Category Archives: Secular stagnation

17/4/21: Collapsing Labor Force Participation: A Secular Trend


For those of you following this blog this would be a familiar sight: I have been worrying about the underlying structure of the U.S. labor markets for some time now. The ongoing recovery appears to be relatively robust in terms of headline figures, e.g. GDP growth rates and declining continued unemployment claims. But in reality, it has been nothing but the return to trends that persisted before the pandemic - trends that are extremely worrying.

I covered the fact that longer term unemployment has now gone through the roof: And beyond this, there is a bigger problem of historically low levels of labor force participation. We are witnessing a massive pull-away within the skills distribution in the U.S. economy: there are shortages of skilled labor, including in manufacturing, and there is massive outflow of people from the labor markets in lower skills groups.

Just look at the absolute disaster of the 'recovery' when it comes to people who have left the workforce alltogether:

And consider the gender mix in this: 

1. Women labor force participation is down:

2. Men participation has collapsed:

The above appears to show more benign trend in female labor force participation trend than in male, and... here comes the kicker: women labor force participation currently sits around the levels comparable to 1987; men - at around ... well... never.

The above table puts matters into perspective: the gap between the pandemic period and prior high participation period is almost 5 times larger for men than for women. But... the gap between women and men participation rates in the pandemic period and pre-pandemic period is much smaller: at roughly 48% higher for men than for women. For the latest data point (March 2021) the latter gap is roughly 80%. In other words, the dynamics in terms of labor force participation for women are becoming much less benign, relative to men. than they were during the pre-pandemic period.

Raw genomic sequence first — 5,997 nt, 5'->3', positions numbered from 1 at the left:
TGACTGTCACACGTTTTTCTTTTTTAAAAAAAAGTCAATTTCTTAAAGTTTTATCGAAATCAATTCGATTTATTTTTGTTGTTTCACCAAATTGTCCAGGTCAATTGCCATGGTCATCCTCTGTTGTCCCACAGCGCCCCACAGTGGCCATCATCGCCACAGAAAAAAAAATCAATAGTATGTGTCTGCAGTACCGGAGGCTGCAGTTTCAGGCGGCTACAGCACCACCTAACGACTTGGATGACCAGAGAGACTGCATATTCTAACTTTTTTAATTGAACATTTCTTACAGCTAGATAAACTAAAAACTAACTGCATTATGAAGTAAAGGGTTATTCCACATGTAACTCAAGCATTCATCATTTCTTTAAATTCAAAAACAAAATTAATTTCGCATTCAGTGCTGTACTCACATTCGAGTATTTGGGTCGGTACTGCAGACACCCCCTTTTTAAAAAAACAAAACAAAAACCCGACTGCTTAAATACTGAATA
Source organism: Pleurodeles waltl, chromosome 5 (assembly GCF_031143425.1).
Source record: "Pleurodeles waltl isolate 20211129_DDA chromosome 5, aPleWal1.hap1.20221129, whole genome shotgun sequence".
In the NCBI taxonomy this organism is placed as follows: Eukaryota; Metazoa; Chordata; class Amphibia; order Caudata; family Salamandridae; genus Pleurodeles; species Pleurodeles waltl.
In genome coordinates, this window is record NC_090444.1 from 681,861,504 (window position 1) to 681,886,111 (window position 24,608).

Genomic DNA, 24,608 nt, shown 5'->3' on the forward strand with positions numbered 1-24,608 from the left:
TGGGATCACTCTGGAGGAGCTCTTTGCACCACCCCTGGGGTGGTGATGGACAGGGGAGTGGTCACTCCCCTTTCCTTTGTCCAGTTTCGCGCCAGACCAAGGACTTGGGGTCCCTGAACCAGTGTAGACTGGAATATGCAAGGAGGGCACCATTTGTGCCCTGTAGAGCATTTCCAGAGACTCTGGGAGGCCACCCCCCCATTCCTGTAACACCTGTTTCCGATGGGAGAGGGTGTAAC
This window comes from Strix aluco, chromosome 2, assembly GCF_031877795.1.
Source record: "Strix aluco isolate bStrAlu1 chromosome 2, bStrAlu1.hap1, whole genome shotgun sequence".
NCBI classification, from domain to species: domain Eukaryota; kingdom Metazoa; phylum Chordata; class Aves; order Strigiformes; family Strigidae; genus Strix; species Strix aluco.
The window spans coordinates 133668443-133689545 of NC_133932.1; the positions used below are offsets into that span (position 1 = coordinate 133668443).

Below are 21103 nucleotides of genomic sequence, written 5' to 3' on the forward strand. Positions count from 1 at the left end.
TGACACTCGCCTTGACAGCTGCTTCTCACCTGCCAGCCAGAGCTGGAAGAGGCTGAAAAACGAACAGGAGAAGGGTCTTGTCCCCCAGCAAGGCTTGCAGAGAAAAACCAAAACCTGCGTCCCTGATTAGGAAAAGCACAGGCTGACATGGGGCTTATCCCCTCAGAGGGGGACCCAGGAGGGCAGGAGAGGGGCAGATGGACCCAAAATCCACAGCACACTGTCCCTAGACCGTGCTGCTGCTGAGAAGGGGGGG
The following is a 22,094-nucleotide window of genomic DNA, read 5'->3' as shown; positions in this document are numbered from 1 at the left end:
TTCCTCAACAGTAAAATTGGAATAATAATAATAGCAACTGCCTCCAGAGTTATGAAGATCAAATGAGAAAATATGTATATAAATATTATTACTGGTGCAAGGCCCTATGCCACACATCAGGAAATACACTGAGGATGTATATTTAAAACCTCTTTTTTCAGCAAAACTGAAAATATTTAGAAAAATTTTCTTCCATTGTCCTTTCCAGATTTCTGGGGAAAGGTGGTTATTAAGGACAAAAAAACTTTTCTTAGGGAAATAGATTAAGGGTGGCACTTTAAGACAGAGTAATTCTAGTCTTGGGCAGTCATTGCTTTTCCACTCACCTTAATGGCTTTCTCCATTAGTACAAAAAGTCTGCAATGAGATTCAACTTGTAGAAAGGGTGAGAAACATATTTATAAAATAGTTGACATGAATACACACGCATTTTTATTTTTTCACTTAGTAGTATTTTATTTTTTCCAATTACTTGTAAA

To put this into a different perspective: secular pre-pandemic trend for men were woeful. They were less so for women. But pandemic is accelerating longer term pressures on both men and women in pushing them out of the labor force.

If you think this is a 'robust' recovery, you really need to think a bit harder: we are having a secular stagnation in the female labor force and we are having a long term depression in the male labor force. And these trends are not subject to demographics of aging. 

13/11/20: The economy has two chronic illnesses (and neither are Covid)

My column for The Currency this week covers two key long-term themes in the global economy that pre-date the pandemic and will remain in place well into 2025: the twin secular stagnations hypotheses and the changing nature of the productivity. The link to the article is here;


2/11/2020: Technological Deepening and De-globalization post-COVID

Interesting insights from McKinsey on changes in technology adoption in response to COVID19 pandemic:

In the ed, I marked two types of technological frontier shifts: the ones relating to displacement of status quo-ante in supply chains - re-orientation from China; and the ones relating to technological deepening. Both are the legacy of the U.S. political and economic shift toward de-globalization. 

28/1/20: The Precariat of America’s Workampers

Precariat is defined as "a social class formed by people suffering from precarity, which is a condition of existence without predictability or security, affecting material or psychological welfare. The term is a portmanteau obtained by merging precarious with proletariat." [Source]

Here is a very interesting article chronicling journalist's experience with the "Workampers", or a large number of Americans living in the world of campers, RVs and seasonal jobs: Many are undoubtedly victims to the age discrimination that adversely impacts Americans after the age of 50, despite the pro forma legal bans against discrimination on the grounds of age.